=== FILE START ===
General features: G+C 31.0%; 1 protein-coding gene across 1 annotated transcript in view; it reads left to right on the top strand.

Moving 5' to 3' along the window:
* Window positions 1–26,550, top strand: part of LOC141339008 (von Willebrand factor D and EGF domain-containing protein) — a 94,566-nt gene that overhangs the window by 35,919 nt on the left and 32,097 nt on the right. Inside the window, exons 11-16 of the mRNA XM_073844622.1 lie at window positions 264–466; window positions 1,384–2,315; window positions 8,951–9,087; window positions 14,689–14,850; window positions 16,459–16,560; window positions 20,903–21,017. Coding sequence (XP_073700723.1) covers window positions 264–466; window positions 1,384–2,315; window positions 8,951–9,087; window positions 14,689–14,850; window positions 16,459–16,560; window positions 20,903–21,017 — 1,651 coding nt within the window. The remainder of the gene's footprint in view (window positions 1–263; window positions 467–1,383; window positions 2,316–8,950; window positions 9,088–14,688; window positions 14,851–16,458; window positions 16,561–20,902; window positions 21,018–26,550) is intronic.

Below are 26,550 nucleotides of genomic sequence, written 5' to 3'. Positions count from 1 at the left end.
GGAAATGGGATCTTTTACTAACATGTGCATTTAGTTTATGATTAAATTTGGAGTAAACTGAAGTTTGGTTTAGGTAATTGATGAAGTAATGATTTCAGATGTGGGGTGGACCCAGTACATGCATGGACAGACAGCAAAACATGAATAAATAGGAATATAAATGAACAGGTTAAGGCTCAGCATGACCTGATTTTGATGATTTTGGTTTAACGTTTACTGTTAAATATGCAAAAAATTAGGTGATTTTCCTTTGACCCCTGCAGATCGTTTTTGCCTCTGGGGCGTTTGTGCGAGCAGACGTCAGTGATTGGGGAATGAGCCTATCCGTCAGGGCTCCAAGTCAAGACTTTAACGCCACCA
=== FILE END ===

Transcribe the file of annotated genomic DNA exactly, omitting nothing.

General features: G+C 31.0%; 1 protein-coding gene across 1 annotated transcript in view; it reads left to right on the top strand.

Moving 5' to 3' along the window:
* Window positions 1–26,550, top strand: part of LOC141339008 (von Willebrand factor D and EGF domain-containing protein) — a 94,566-nt gene that overhangs the window by 35,919 nt on the left and 32,097 nt on the right. Inside the window, exons 11-16 of the mRNA XM_073844622.1 lie at window positions 264–466; window positions 1,384–2,315; window positions 8,951–9,087; window positions 14,689–14,850; window positions 16,459–16,560; window positions 20,903–21,017. Coding sequence (XP_073700723.1) covers window positions 264–466; window positions 1,384–2,315; window positions 8,951–9,087; window positions 14,689–14,850; window positions 16,459–16,560; window positions 20,903–21,017 — 1,651 coding nt within the window. The remainder of the gene's footprint in view (window positions 1–263; window positions 467–1,383; window positions 2,316–8,950; window positions 9,088–14,688; window positions 14,851–16,458; window positions 16,561–20,902; window positions 21,018–26,550) is intronic.

Below are 26,550 nucleotides of genomic sequence, written 5' to 3'. Positions count from 1 at the left end.
GGAAATGGGATCTTTTACTAACATGTGCATTTAGTTTATGATTAAATTTGGAGTAAACTGAAGTTTGGTTTAGGTAATTGATGAAGTAATGATTTCAGATGTGGGGTGGACCCAGTACATGCATGGACAGACAGCAAAACATGAATAAATAGGAATATAAATGAACAGGTTAAGGCTCAGCATGACCTGATTTTGATGATTTTGGTTTAACGTTTACTGTTAAATATGCAAAAAATTAGGTGATTTTCCTTTGACCCCTGCAGATCGTTTTTGCCTCTGGGGCGTTTGTGCGAGCAGACGTCAGTGATTGGGGAATGAGCCTATCCGTCAGGGCTCCAAGTCAAGACTTTAACGCCACCA